Singapore Researchers, Neurosurgeons to Jointly Develop New Ways to Diagnose and Treat Parkinson’s

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by Charles Moore |

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Singapore

Singapore’s National Neuroscience Institute (NNI) and Nanyang Technological University (NTU Singapore) are teaming up to develop new technologies to better diagnose and treat patients with Parkinson’s disease, brain injuries and other neurological conditions.

The collaboration aims to develop an artificial intelligence system capable of using computed tomography (CT) scans to accurately identify various categories of traumatic brain injuries. It also hopes to develop a computer algorithm to identify tissues during brain surgeries, with the objective of restoring disrupted neurological function in patients suffering from various neurological conditions.

The three-year joint effort will also promote closer working relationships between neurosurgeons and medical software engineers by means of student attachment programs and annual fellowships.

A one-year fellowship program managed by NTU’s Institute for Health Technologies (HealthTech NTU) will support up to two neurosurgical residents to work full-time with NTU professors at NNI, with residents receiving the equivalent of about $73,800 each to develop and commercialize their respective projects.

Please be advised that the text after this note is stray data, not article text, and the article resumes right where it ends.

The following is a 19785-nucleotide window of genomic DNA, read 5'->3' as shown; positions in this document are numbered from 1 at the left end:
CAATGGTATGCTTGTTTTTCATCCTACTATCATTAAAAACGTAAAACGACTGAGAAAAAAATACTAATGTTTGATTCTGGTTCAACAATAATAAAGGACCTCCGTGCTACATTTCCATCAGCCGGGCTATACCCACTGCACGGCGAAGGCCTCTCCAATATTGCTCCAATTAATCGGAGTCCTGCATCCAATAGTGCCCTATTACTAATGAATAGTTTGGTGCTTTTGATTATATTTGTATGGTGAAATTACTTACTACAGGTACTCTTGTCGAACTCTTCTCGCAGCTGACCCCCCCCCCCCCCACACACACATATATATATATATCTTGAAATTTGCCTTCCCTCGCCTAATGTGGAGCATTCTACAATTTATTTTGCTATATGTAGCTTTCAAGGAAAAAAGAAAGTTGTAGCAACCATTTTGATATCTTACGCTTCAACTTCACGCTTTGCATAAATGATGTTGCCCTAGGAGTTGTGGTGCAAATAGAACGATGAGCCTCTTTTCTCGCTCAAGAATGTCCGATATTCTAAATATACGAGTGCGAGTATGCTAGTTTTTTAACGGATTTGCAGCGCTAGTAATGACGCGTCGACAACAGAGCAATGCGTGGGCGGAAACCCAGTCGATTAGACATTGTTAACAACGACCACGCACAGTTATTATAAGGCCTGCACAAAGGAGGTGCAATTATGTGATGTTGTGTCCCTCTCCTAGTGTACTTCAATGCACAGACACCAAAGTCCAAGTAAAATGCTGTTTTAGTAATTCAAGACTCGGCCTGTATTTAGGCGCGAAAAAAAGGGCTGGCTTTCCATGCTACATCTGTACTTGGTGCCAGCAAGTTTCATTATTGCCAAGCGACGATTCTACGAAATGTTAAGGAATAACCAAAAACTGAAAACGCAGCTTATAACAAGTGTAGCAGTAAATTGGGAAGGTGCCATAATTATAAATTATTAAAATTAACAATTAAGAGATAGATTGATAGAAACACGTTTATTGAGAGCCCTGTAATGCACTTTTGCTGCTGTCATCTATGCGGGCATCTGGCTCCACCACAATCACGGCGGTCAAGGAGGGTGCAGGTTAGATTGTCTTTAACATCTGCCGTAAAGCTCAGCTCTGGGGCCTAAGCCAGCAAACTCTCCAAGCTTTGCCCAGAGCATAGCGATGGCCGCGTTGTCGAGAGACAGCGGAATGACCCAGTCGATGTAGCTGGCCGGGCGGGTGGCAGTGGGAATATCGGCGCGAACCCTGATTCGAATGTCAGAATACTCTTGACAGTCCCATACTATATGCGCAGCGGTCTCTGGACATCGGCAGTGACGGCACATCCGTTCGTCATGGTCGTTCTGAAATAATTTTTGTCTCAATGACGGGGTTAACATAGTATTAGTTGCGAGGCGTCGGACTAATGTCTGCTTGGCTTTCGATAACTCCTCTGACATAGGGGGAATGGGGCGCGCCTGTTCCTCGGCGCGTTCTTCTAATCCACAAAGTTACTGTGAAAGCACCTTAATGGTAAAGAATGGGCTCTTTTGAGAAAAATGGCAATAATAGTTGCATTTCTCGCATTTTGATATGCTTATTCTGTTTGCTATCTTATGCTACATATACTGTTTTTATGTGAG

The weeks-long student attachment program will give NTU engineering students the chance to work alongside NNI’s neurosurgeons. Multidisciplinary scientists will also get the opportunity to incorporate engineering knowledge into medical practice, gaining first-hand exposure and experience in certain aspects of clinical practice through interaction with neurosurgeons as they work.

“Innovation occurs at intersections of disciplines, knowledge and expertise,” associate professor Ng Wai Hoe, NNI’s medical director, said in a press release. “Doctors have a deep understanding of clinical needs from their everyday interactions with patients. Our unique collaboration brings these medical needs to engineering laboratories an environment where imagination is encouraged in the form of technological advances and capabilities.”

The NNI/NTU partners note that rapidly aging populations will trigger a global jump in the prevalence of neurological diseases. However, they say, the use of neurotechnology can help scientists engineer solutions that will revolutionize brain disorder treatment.

“This collaboration creates a unique multidisciplinary research environment by integrating healthcare with both medical and engineering expertise,” said Lam Khin Yong, NTU’s chief of staff and vice president of research. “This will not only nurture next-generation doctors armed with a multidisciplinary skill set to meet Singapore’s healthcare needs, but also enhance medical technologies to diagnose and treat neurological conditions more effectively.”

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